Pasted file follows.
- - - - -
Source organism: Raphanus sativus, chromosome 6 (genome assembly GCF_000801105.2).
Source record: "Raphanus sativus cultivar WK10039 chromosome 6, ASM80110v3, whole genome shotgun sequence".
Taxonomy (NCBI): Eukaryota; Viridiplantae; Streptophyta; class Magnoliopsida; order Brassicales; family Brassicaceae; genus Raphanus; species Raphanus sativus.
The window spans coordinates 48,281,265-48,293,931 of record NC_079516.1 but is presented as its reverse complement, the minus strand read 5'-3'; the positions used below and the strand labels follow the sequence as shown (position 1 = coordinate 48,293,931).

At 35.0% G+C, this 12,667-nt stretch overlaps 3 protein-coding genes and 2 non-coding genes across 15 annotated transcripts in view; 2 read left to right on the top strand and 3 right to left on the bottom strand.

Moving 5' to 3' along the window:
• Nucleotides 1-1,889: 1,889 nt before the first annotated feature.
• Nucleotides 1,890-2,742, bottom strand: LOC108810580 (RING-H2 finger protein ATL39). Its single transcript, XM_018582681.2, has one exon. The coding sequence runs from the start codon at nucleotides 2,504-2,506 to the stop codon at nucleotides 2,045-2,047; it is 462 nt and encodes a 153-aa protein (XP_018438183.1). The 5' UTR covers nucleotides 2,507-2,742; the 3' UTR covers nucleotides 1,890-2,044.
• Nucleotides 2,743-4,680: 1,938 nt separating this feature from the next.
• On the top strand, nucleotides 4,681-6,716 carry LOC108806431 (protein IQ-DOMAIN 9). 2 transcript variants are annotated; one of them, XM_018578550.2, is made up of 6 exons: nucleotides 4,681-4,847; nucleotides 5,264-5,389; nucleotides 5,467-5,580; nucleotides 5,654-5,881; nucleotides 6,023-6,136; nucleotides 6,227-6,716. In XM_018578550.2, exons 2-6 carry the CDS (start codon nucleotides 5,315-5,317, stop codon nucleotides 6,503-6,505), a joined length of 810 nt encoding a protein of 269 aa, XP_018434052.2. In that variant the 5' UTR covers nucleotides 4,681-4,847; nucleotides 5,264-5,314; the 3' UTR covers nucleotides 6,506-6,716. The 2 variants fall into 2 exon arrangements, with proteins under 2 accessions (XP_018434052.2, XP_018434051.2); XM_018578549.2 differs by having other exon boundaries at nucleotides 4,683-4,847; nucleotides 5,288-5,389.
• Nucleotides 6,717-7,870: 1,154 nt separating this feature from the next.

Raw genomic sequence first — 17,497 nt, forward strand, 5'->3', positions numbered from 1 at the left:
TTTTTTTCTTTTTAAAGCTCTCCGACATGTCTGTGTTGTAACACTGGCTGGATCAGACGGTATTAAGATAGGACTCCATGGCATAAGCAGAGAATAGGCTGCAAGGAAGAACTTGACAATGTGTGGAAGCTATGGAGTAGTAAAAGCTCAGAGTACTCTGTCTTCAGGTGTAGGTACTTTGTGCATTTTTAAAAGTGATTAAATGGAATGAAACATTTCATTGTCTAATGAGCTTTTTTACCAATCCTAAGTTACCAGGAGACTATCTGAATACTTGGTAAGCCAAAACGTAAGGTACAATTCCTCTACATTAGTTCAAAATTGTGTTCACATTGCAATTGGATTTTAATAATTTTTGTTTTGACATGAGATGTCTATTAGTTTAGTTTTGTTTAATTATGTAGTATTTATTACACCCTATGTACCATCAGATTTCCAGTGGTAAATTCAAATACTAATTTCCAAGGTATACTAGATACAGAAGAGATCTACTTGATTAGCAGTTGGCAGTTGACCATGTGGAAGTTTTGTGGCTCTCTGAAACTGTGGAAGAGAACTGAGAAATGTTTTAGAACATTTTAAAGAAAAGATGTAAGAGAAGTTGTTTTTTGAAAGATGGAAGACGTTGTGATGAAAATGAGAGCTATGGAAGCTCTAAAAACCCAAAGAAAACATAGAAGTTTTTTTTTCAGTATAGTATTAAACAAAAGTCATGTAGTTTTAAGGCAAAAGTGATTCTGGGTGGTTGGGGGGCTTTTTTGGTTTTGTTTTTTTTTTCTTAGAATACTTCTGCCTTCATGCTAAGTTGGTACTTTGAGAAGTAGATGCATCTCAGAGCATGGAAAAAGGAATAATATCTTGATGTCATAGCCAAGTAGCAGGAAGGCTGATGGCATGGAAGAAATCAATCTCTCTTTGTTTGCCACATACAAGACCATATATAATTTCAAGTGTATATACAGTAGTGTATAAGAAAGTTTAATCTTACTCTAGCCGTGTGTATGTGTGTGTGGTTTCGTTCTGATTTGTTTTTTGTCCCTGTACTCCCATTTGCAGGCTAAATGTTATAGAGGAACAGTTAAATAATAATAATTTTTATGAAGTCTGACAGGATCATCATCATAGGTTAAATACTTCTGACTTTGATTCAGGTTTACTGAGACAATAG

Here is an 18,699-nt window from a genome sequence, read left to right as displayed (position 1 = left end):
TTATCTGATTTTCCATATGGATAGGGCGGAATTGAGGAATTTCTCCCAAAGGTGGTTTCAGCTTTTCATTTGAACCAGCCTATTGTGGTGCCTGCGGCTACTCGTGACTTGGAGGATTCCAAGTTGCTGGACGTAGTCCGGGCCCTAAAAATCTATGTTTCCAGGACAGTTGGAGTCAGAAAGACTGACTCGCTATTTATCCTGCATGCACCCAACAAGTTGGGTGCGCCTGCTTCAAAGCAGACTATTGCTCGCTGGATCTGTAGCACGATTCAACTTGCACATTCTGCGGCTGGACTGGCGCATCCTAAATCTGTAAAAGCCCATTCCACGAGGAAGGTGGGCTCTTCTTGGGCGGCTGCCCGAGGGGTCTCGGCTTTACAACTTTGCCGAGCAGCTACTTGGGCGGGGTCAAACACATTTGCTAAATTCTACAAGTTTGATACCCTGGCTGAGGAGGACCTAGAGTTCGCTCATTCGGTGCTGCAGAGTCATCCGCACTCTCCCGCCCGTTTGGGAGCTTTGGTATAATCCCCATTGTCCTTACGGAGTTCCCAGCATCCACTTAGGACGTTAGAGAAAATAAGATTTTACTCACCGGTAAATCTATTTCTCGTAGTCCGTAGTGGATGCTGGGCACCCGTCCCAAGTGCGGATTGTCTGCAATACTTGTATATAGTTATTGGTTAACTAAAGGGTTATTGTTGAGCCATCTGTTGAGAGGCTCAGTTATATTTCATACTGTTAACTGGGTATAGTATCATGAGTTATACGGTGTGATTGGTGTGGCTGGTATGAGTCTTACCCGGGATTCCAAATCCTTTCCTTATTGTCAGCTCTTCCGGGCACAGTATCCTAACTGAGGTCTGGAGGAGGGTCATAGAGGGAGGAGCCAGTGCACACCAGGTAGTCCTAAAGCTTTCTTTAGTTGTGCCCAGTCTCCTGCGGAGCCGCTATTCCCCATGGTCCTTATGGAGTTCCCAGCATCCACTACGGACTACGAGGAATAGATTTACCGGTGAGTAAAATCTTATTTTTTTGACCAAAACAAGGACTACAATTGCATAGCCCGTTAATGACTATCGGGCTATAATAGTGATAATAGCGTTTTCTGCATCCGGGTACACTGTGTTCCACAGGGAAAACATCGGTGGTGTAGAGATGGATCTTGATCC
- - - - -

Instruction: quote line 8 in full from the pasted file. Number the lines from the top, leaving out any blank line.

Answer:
• Nucleotides 1,890-2,742, bottom strand: LOC108810580 (RING-H2 finger protein ATL39). Its single transcript, XM_018582681.2, has one exon. The coding sequence runs from the start codon at nucleotides 2,504-2,506 to the stop codon at nucleotides 2,045-2,047; it is 462 nt and encodes a 153-aa protein (XP_018438183.1). The 5' UTR covers nucleotides 2,507-2,742; the 3' UTR covers nucleotides 1,890-2,044.